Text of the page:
Weekly Comic: Alibaba splits itself up
By Geoffrey Smith
Investing.com -- Alibaba (NYSE:BABA) Group Holdings has begun a whole new era - and a whole new hype cycle.
The Chinese Internet giant would like you to think that reality will live up to the hype this time. It is creating a narrative of unbundling in the name of efficiency, hoping that its global investor base will look past its emasculation by the Communist Party, which has ended its dreams of dominating every sector from e-commerce to groceries and wealth management.
To put it kindly, the burden of proof is firmly with Jack Ma and his anointed successor, Daniel Zhang.
Alibaba had first-mover advantage in what will be the world’s largest consumer market for the next century and blew it, as its owner’s megalomania led it head on into a clash with Beijing.
The regulatory crackdown that followed, augmented by the effects of the pandemic and the Federal Reserve’s abrupt tightening of monetary policy last year, wiped out all of the stock’s gains since it listed in 2014. While it has recovered in the weeks since regulators declared the regulatory campaign “basically over”, on a nine-year view, the company has failed to make the most of its initial opportunity, and is unlikely to have a better one in the foreseeable future.
This is not to say that the measures announced by Zhang this week are a bad idea - quite the reverse, in fact. The company has traded at less than the sum of its parts in recent years, and the intention to create standalone operating companies with clear focuses and responsibilities is a classic business-school strategy. Alibaba has already begun to shed the dreaded “conglomerate discount”, adding over $32 billion in market value since the changes were announced.
The measures are an admission of a reality that big U.S. technology companies are also facing: the slowdown in global growth has made it harder to finance big bets on the distant future. Indeed, by announcing plans to spin off its six new operating companies via public offerings, the company is going further than the likes of Amazon (NASDAQ:AMZN) and Alphabet (NASDAQ:GOOGL), where loss-making ‘long-duration’ bets continue to be cross-subsidized internally - at least for now..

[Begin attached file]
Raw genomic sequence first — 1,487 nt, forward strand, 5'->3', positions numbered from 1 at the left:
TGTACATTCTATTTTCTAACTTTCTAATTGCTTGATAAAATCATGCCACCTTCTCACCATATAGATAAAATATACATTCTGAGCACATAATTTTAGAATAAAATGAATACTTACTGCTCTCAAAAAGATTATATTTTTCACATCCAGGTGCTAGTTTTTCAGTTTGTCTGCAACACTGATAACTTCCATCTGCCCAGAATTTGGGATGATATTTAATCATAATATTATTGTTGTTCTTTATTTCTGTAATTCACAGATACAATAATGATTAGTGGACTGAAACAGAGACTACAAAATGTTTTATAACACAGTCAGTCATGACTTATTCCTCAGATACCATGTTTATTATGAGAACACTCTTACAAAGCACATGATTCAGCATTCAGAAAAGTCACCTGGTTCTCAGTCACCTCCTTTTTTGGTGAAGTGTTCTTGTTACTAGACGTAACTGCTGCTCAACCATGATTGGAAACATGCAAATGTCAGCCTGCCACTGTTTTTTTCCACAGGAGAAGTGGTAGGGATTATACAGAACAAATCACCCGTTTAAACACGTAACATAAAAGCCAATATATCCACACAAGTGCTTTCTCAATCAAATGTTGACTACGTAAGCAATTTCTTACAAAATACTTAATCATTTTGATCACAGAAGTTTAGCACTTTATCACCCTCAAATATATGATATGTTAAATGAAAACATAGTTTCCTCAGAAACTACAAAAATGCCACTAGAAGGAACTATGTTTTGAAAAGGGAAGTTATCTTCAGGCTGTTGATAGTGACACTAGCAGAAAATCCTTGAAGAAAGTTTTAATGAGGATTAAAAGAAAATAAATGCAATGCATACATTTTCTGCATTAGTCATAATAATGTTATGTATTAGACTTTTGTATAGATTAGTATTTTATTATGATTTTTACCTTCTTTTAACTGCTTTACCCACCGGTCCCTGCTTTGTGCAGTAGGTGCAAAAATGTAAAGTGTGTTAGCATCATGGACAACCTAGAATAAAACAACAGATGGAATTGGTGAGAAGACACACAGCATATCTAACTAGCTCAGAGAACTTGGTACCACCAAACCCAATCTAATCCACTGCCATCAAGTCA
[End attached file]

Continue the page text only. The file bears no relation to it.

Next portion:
Alibaba’s relative transparency makes clear why the steps are needed: only its China Commerce unit - which houses the Taobao marketplace powerhouse - and its cloud division are profitable. In the cloud, as in e-commerce, Alibaba led the way in China. Where it has had to follow others, it has not been successful, at least not if profit, rather than revenue, is the ultimate measure of success.
According to Zhang’s new narrative, the new operating companies will be more agile and more responsible. That too is true. But they will not – as Alibaba has in the past – enjoy the privileges of being virtual monopolists. That ship has sailed.
Nor will there be any more challenges to the dead hand of Communist Party bureaucracy, such as Jack Ma launched before the IPO of Ant Group, which was hastily aborted when the government took offense and decided that the country’s Internet barons had better learn their place. The carefully-staged photo op this week that showed Ma chatting in a relaxed setting with Hangzhou academics about the future of AI sent a clear message that Beijing’s message has been internalized.
Alibaba’s future is now half-General Electric and half-Lukoil. It’s possible – probable, in fact – that the operating companies will generate better returns on their own. And those that don’t can die slow, unspectacular deaths at the hands of their competitors. But do not lose sight of the small print.
As part of the peace deal under which Ant Group may now list its consumer finance unit, it has had to carve out a 10% stake for the government of Hangzhou, whose representative in the board room will most likely be - to put it mildly - first among equals. The risk is that the government’s crackdown has created or will create permanent channels for political interference in its business. Businesses run on those lines are less likely to build the next Taobao.
Vladimir Putin made a similar bargain with Russia’s oligarchs 20 years ago: stay out of politics, and you can keep your fortunes, was the mantra. Twenty years on, the oligarchs have lost their export markets and their yachts to international sanctions, while the once-surefooted Putin has isolated Russia ever more dramatically from Europe.
It is a precedent that none will wish to follow, but it may not be that they have the choice. China’s technology sector is far more dynamic than Russian industry, but ultimately, a knowledge economy will be hard to reconcile with the CCP’s desire for control. The worst may be over for Alibaba, but so too, very probably, is the best.
Weekly Comic: Alibaba splits itself up
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